Peritoneal Mesothelioma Prognosis

Quick Summary

Several considerations factor into a patient's mesothelioma prognosis. Age, cell type, lifestyle and cancer stage can all play a role. The three locations of mesothelioma also vary in terms of life expectancy. Peritoneal mesothelioma generally shows a better prognosis than both pleural mesothelioma and pericardial mesothelioma, since its location is easier to operate on.

Quick Facts About Peritoneal Mesothelioma

  • Peritoneal mesothelioma is asbestos-caused cancer found in the lining of the peritoneal cavity (abdomen)
  • Approximately 500 cases of peritoneal mesothelioma are diagnosed in the United States each year. It is the second most common type of mesothelioma, comprising around 20% of cases worldwide.
  • Hyperthermic intraperitoneal chemotherapy combined with cytoreductive surgery is thought to be the most effective treatment for this form of mesothelioma. This therapy involves the use of heated chemotherapy drugs in concentrated form, which are administered into the abdomen during surgery.
  • Symptoms of peritoneal mesothelioma affect the gastrointestinal system and the abdomen

How Is the Peritoneal Mesothelioma Prognosis Determined?

Prognosis for mesothelioma patients is varied, even though the disease is the same. Doctors will determine your prognosis based on the type of mesothelioma you have (peritoneal), how far cancer has spread (stage) and the mesothelioma cell type that is present (histology). In addition to these cancer-specific factors, they will also look at individual details such as your age and overall health.

Finally, doctors will factor in historical data of peritoneal mesothelioma patients and their survival rates. The prognosis is not an exact science, but rather an educated assessment based on all these diverse, yet relevant, factors.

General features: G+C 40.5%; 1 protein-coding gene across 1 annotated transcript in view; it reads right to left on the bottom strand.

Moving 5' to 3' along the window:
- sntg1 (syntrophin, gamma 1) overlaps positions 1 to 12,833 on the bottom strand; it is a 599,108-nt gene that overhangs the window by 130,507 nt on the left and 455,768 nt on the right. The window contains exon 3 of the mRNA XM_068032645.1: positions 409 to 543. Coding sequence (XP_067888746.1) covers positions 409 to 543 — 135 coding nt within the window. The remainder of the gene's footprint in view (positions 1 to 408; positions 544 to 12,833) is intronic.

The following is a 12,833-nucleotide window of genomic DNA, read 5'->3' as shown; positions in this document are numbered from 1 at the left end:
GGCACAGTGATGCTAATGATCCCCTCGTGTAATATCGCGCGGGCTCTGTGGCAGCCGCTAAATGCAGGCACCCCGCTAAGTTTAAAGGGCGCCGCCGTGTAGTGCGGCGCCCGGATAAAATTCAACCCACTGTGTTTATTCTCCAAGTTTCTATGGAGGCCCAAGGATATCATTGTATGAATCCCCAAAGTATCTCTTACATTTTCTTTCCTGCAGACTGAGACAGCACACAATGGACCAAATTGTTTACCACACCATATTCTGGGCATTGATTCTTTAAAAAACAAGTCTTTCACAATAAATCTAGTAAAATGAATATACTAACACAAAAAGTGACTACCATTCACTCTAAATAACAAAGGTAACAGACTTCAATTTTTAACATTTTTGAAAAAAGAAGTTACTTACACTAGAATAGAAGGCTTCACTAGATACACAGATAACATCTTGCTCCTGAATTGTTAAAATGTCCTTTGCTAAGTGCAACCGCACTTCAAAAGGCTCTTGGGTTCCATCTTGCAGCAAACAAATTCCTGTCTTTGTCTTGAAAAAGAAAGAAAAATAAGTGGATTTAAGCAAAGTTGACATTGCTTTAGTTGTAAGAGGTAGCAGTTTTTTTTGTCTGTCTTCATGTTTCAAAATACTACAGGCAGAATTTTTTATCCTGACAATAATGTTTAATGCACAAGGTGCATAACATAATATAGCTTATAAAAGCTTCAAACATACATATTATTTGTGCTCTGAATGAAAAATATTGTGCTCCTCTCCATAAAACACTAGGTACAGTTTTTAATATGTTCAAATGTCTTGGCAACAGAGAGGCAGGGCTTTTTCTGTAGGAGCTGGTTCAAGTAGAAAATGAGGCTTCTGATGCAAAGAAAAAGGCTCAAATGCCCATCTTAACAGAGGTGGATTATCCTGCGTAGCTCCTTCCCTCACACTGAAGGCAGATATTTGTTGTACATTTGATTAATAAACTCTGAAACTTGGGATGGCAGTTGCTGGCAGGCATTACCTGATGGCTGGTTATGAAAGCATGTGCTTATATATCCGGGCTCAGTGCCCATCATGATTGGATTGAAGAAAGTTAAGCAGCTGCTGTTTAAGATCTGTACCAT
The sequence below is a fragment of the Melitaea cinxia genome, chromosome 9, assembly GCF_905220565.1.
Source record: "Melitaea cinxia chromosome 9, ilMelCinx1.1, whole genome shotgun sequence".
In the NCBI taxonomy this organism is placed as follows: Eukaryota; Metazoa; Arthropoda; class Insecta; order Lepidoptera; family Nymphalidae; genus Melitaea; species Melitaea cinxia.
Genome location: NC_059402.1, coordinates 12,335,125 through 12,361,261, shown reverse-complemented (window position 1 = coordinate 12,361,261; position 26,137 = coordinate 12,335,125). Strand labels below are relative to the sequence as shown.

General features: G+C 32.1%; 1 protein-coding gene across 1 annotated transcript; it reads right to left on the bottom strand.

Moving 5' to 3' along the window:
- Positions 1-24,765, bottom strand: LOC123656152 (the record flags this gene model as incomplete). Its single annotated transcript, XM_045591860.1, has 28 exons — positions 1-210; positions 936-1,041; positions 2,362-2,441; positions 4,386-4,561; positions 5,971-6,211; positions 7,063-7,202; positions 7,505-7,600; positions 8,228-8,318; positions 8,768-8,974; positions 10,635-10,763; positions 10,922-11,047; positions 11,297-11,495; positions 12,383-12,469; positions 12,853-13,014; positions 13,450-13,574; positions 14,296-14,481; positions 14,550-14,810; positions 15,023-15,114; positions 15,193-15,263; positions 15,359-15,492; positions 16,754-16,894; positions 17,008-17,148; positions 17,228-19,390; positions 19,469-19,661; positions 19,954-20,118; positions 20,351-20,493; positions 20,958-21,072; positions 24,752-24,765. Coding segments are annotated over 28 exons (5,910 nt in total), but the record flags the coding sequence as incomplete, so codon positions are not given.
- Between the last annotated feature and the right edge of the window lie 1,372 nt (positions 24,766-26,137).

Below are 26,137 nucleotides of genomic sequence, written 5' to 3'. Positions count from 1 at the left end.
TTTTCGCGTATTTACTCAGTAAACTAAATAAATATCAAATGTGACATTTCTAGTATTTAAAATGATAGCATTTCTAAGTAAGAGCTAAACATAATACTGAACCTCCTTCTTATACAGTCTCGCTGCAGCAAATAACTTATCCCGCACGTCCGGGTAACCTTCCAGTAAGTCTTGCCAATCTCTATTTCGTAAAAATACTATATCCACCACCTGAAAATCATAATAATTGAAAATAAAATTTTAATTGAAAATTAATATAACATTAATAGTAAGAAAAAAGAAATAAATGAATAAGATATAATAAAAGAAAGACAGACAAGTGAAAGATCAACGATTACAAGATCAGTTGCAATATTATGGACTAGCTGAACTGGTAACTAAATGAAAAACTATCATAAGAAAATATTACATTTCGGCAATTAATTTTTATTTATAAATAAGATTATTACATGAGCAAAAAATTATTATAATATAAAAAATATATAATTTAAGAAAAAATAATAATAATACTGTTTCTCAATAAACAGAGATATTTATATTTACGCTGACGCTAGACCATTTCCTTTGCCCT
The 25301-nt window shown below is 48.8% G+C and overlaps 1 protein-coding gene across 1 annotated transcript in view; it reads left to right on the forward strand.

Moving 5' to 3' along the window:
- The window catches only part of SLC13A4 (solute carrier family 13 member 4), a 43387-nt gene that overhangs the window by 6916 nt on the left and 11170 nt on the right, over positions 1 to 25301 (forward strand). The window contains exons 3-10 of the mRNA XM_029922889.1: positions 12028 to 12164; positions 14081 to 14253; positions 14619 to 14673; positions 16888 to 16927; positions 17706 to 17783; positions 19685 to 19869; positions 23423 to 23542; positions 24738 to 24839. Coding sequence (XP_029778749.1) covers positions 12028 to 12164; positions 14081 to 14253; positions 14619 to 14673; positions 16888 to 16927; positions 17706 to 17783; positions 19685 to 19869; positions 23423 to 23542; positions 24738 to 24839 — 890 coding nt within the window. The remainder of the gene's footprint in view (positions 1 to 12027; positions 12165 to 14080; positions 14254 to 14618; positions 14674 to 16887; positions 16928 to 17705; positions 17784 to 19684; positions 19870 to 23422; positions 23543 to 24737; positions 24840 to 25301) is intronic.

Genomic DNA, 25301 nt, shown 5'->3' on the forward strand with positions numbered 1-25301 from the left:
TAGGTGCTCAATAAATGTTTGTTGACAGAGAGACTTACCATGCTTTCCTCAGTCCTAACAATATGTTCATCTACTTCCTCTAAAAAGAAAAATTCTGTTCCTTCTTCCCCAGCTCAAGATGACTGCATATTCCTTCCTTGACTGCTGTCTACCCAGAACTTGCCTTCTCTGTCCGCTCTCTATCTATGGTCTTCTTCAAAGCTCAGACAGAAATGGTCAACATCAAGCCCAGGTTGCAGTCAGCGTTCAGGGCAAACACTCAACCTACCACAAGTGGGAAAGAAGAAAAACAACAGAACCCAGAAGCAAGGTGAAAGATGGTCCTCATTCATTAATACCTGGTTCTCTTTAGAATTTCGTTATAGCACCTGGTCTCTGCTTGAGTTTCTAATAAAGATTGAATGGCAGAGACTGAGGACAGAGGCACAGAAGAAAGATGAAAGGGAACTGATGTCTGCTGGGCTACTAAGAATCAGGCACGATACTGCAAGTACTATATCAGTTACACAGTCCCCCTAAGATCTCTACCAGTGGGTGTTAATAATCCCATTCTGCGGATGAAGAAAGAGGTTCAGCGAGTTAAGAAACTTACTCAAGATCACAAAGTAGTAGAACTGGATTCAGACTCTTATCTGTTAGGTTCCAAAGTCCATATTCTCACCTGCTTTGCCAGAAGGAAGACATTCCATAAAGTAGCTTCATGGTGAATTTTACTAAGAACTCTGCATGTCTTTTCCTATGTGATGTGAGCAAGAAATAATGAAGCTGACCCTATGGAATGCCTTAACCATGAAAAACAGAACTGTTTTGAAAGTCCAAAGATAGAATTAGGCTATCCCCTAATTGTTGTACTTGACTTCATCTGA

Mesothelioma Location

Peritoneal mesothelioma patients have a better prognosis than patients with pleural or pericardial mesothelioma. This is partially because the location of cancer (in the abdomen) is easier to treat than the sensitive lungs or heart, with less risk of complications. In addition, the new strides made with the introduction of cytoreductive surgery and HIPEC have shown the most promising results for peritoneal mesothelioma patients. This leading edge form of multimodal therapy has led to a higher survival rate for peritoneal mesothelioma patients.

Mesothelioma Stage

Doctors usually assess the stage of cancer on a scale of 1-4. However, this system isn’t always applied to peritoneal mesothelioma patients. That being said, doctors still do assess the metastasis (spread) of peritoneal mesothelioma in order to determine the patient’s prognosis.

In its early stages, peritoneal mesothelioma is confined to the abdominal lining. In later stages, it may spread outside of the abdominal lining. Eventually, it may extend to the lymph nodes as well as the area surrounding the peritoneum.


With any type of mesothelioma, doctors will consider the cell type present when forming the prognosis.

There are three mesothelioma cell types:

Epitheliod: The most common cell type, epitheliod responds best to treatment.

Sarcomatoid: The rarest cell type, sarcomatoid is more resistant to treatment and usually has a poorer diagnosis.

Biphasic: A biphasic tumor contains epithelioid and sarcomatoid cells with different ratios. Prognosis depends on the ratio of epitheliod to sarcomatoid cells. The more epitheliod cells and the less sarcomatoid cells, the easier is it for treatment.

For peritoneal mesothelioma, about 70% are epithelioid, approximately 20% are biphasic, and only 10% are sarcomatoid.

This is positive for the prognosis, as most cases of peritoneal mesothelioma are made up of the most treatment-responsive cell type.

Age and General Health

Doctors will also factor in your age and general health when determining the prognosis. These factors impact your eligibility for intensive treatments; the older you are or the poorer your existing health, the higher the chance of complications in aggressive treatments.